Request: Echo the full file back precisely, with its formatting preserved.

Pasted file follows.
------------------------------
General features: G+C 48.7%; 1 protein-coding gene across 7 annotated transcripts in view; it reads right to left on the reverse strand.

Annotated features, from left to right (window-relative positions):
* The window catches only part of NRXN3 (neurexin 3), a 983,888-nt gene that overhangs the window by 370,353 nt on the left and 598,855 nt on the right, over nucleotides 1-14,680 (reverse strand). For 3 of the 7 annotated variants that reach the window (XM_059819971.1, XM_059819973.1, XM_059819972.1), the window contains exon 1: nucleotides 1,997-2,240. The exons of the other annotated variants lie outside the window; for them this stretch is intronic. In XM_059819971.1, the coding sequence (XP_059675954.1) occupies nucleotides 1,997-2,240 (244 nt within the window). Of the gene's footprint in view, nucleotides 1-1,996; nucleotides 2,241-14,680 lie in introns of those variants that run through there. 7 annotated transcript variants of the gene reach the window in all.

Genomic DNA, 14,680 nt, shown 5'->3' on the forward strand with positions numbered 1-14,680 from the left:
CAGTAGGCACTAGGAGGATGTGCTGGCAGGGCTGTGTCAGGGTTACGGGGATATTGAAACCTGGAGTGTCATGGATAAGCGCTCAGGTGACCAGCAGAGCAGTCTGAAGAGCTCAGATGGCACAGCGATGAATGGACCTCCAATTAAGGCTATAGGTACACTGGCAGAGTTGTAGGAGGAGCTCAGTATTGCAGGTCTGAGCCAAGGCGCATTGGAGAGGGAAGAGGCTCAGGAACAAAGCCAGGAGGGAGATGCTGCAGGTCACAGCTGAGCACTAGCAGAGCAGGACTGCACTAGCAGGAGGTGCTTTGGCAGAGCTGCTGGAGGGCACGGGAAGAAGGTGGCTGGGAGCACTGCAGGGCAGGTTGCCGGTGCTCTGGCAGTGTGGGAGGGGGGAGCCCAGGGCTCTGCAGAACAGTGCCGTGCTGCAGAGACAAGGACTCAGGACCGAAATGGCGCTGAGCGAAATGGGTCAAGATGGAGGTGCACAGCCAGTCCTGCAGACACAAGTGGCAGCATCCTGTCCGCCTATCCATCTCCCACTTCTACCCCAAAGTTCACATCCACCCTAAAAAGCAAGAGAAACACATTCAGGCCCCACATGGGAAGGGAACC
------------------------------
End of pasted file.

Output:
General features: G+C 48.7%; 1 protein-coding gene across 7 annotated transcripts in view; it reads right to left on the reverse strand.

Annotated features, from left to right (window-relative positions):
* The window catches only part of NRXN3 (neurexin 3), a 983,888-nt gene that overhangs the window by 370,353 nt on the left and 598,855 nt on the right, over nucleotides 1-14,680 (reverse strand). For 3 of the 7 annotated variants that reach the window (XM_059819971.1, XM_059819973.1, XM_059819972.1), the window contains exon 1: nucleotides 1,997-2,240. The exons of the other annotated variants lie outside the window; for them this stretch is intronic. In XM_059819971.1, the coding sequence (XP_059675954.1) occupies nucleotides 1,997-2,240 (244 nt within the window). Of the gene's footprint in view, nucleotides 1-1,996; nucleotides 2,241-14,680 lie in introns of those variants that run through there. 7 annotated transcript variants of the gene reach the window in all.

Genomic DNA, 14,680 nt, shown 5'->3' on the forward strand with positions numbered 1-14,680 from the left:
CAGTAGGCACTAGGAGGATGTGCTGGCAGGGCTGTGTCAGGGTTACGGGGATATTGAAACCTGGAGTGTCATGGATAAGCGCTCAGGTGACCAGCAGAGCAGTCTGAAGAGCTCAGATGGCACAGCGATGAATGGACCTCCAATTAAGGCTATAGGTACACTGGCAGAGTTGTAGGAGGAGCTCAGTATTGCAGGTCTGAGCCAAGGCGCATTGGAGAGGGAAGAGGCTCAGGAACAAAGCCAGGAGGGAGATGCTGCAGGTCACAGCTGAGCACTAGCAGAGCAGGACTGCACTAGCAGGAGGTGCTTTGGCAGAGCTGCTGGAGGGCACGGGAAGAAGGTGGCTGGGAGCACTGCAGGGCAGGTTGCCGGTGCTCTGGCAGTGTGGGAGGGGGGAGCCCAGGGCTCTGCAGAACAGTGCCGTGCTGCAGAGACAAGGACTCAGGACCGAAATGGCGCTGAGCGAAATGGGTCAAGATGGAGGTGCACAGCCAGTCCTGCAGACACAAGTGGCAGCATCCTGTCCGCCTATCCATCTCCCACTTCTACCCCAAAGTTCACATCCACCCTAAAAAGCAAGAGAAACACATTCAGGCCCCACATGGGAAGGGAACC